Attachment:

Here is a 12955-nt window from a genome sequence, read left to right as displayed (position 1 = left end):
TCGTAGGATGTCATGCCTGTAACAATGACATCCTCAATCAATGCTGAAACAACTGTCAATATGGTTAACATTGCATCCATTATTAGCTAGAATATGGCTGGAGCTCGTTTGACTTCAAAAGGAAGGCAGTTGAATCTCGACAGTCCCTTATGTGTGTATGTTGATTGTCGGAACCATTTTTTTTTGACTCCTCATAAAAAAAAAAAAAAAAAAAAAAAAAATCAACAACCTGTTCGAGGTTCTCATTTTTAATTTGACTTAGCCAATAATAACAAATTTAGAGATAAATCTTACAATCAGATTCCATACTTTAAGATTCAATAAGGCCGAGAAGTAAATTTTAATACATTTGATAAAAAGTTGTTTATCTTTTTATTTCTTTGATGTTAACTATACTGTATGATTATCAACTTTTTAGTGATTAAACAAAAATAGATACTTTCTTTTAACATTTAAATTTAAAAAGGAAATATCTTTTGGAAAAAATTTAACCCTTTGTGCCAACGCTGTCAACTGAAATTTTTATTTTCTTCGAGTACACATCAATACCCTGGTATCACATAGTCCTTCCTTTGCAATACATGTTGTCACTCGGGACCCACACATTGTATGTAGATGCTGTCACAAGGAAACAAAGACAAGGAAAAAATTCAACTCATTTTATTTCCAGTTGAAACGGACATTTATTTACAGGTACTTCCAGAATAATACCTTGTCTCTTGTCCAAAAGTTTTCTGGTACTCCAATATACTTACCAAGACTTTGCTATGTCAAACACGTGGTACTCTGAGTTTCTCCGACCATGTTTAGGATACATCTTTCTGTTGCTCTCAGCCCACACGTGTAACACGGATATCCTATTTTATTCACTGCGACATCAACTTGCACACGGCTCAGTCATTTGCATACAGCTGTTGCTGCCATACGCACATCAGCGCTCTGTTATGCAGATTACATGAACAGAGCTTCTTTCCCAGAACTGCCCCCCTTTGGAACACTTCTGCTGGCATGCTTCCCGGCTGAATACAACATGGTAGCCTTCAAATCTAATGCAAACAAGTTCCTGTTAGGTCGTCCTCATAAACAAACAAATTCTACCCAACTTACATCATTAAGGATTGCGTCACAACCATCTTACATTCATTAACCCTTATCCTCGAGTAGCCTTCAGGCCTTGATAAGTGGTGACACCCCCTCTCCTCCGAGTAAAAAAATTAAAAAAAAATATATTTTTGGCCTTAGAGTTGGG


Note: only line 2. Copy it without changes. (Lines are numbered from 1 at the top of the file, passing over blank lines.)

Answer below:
TCGTAGGATGTCATGCCTGTAACAATGACATCCTCAATCAATGCTGAAACAACTGTCAATATGGTTAACATTGCATCCATTATTAGCTAGAATATGGCTGGAGCTCGTTTGACTTCAAAAGGAAGGCAGTTGAATCTCGACAGTCCCTTATGTGTGTATGTTGATTGTCGGAACCATTTTTTTTTGACTCCTCATAAAAAAAAAAAAAAAAAAAAAAAAAATCAACAACCTGTTCGAGGTTCTCATTTTTAATTTGACTTAGCCAATAATAACAAATTTAGAGATAAATCTTACAATCAGATTCCATACTTTAAGATTCAATAAGGCCGAGAAGTAAATTTTAATACATTTGATAAAAAGTTGTTTATCTTTTTATTTCTTTGATGTTAACTATACTGTATGATTATCAACTTTTTAGTGATTAAACAAAAATAGATACTTTCTTTTAACATTTAAATTTAAAAAGGAAATATCTTTTGGAAAAAATTTAACCCTTTGTGCCAACGCTGTCAACTGAAATTTTTATTTTCTTCGAGTACACATCAATACCCTGGTATCACATAGTCCTTCCTTTGCAATACATGTTGTCACTCGGGACCCACACATTGTATGTAGATGCTGTCACAAGGAAACAAAGACAAGGAAAAAATTCAACTCATTTTATTTCCAGTTGAAACGGACATTTATTTACAGGTACTTCCAGAATAATACCTTGTCTCTTGTCCAAAAGTTTTCTGGTACTCCAATATACTTACCAAGACTTTGCTATGTCAAACACGTGGTACTCTGAGTTTCTCCGACCATGTTTAGGATACATCTTTCTGTTGCTCTCAGCCCACACGTGTAACACGGATATCCTATTTTATTCACTGCGACATCAACTTGCACACGGCTCAGTCATTTGCATACAGCTGTTGCTGCCATACGCACATCAGCGCTCTGTTATGCAGATTACATGAACAGAGCTTCTTTCCCAGAACTGCCCCCCTTTGGAACACTTCTGCTGGCATGCTTCCCGGCTGAATACAACATGGTAGCCTTCAAATCTAATGCAAACAAGTTCCTGTTAGGTCGTCCTCATAAACAAACAAATTCTACCCAACTTACATCATTAAGGATTGCGTCACAACCATCTTACATTCATTAACCCTTATCCTCGAGTAGCCTTCAGGCCTTGATAAGTGGTGACACCCCCTCTCCTCCGAGTAAAAAAATTAAAAAAAAATATATTTTTGGCCTTAGAGTTGGG